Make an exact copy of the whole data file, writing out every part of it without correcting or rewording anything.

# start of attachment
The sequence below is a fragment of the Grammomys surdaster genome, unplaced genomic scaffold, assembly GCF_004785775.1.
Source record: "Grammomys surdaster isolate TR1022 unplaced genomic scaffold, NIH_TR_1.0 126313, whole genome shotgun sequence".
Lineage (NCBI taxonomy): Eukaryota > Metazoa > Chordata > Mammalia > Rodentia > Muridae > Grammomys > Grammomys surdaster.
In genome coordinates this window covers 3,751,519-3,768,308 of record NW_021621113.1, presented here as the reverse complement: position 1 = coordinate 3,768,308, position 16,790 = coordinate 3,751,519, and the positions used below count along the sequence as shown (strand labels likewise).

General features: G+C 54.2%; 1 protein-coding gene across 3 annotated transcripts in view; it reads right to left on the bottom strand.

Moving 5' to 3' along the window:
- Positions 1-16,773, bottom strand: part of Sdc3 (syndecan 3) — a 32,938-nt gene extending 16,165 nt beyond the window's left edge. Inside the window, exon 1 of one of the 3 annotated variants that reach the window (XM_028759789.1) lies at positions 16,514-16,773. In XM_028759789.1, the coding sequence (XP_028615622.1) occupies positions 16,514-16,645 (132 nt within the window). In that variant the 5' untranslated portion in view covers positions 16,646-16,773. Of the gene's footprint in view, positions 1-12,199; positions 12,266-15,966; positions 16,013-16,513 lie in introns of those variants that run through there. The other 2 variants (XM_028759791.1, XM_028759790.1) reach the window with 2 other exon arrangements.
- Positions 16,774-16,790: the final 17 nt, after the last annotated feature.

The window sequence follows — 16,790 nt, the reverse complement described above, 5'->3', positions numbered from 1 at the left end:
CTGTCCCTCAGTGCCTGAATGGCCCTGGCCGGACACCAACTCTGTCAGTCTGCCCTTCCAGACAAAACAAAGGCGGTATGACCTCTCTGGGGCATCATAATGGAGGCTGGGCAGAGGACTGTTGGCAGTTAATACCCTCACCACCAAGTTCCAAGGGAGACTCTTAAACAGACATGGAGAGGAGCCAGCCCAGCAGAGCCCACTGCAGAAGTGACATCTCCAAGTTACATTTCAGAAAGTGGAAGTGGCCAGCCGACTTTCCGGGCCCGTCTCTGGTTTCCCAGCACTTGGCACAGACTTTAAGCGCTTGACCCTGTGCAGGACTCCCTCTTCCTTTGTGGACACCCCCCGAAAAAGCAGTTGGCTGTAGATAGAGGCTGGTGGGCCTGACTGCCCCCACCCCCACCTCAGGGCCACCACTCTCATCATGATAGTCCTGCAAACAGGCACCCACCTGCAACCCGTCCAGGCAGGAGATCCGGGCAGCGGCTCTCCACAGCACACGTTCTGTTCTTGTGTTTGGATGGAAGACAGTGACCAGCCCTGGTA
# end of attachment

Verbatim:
The sequence below is a fragment of the Grammomys surdaster genome, unplaced genomic scaffold, assembly GCF_004785775.1.
Source record: "Grammomys surdaster isolate TR1022 unplaced genomic scaffold, NIH_TR_1.0 126313, whole genome shotgun sequence".
Lineage (NCBI taxonomy): Eukaryota > Metazoa > Chordata > Mammalia > Rodentia > Muridae > Grammomys > Grammomys surdaster.
In genome coordinates this window covers 3,751,519-3,768,308 of record NW_021621113.1, presented here as the reverse complement: position 1 = coordinate 3,768,308, position 16,790 = coordinate 3,751,519, and the positions used below count along the sequence as shown (strand labels likewise).

General features: G+C 54.2%; 1 protein-coding gene across 3 annotated transcripts in view; it reads right to left on the bottom strand.

Moving 5' to 3' along the window:
- Positions 1-16,773, bottom strand: part of Sdc3 (syndecan 3) — a 32,938-nt gene extending 16,165 nt beyond the window's left edge. Inside the window, exon 1 of one of the 3 annotated variants that reach the window (XM_028759789.1) lies at positions 16,514-16,773. In XM_028759789.1, the coding sequence (XP_028615622.1) occupies positions 16,514-16,645 (132 nt within the window). In that variant the 5' untranslated portion in view covers positions 16,646-16,773. Of the gene's footprint in view, positions 1-12,199; positions 12,266-15,966; positions 16,013-16,513 lie in introns of those variants that run through there. The other 2 variants (XM_028759791.1, XM_028759790.1) reach the window with 2 other exon arrangements.
- Positions 16,774-16,790: the final 17 nt, after the last annotated feature.

The window sequence follows — 16,790 nt, the reverse complement described above, 5'->3', positions numbered from 1 at the left end:
CTGTCCCTCAGTGCCTGAATGGCCCTGGCCGGACACCAACTCTGTCAGTCTGCCCTTCCAGACAAAACAAAGGCGGTATGACCTCTCTGGGGCATCATAATGGAGGCTGGGCAGAGGACTGTTGGCAGTTAATACCCTCACCACCAAGTTCCAAGGGAGACTCTTAAACAGACATGGAGAGGAGCCAGCCCAGCAGAGCCCACTGCAGAAGTGACATCTCCAAGTTACATTTCAGAAAGTGGAAGTGGCCAGCCGACTTTCCGGGCCCGTCTCTGGTTTCCCAGCACTTGGCACAGACTTTAAGCGCTTGACCCTGTGCAGGACTCCCTCTTCCTTTGTGGACACCCCCCGAAAAAGCAGTTGGCTGTAGATAGAGGCTGGTGGGCCTGACTGCCCCCACCCCCACCTCAGGGCCACCACTCTCATCATGATAGTCCTGCAAACAGGCACCCACCTGCAACCCGTCCAGGCAGGAGATCCGGGCAGCGGCTCTCCACAGCACACGTTCTGTTCTTGTGTTTGGATGGAAGACAGTGACCAGCCCTGGTA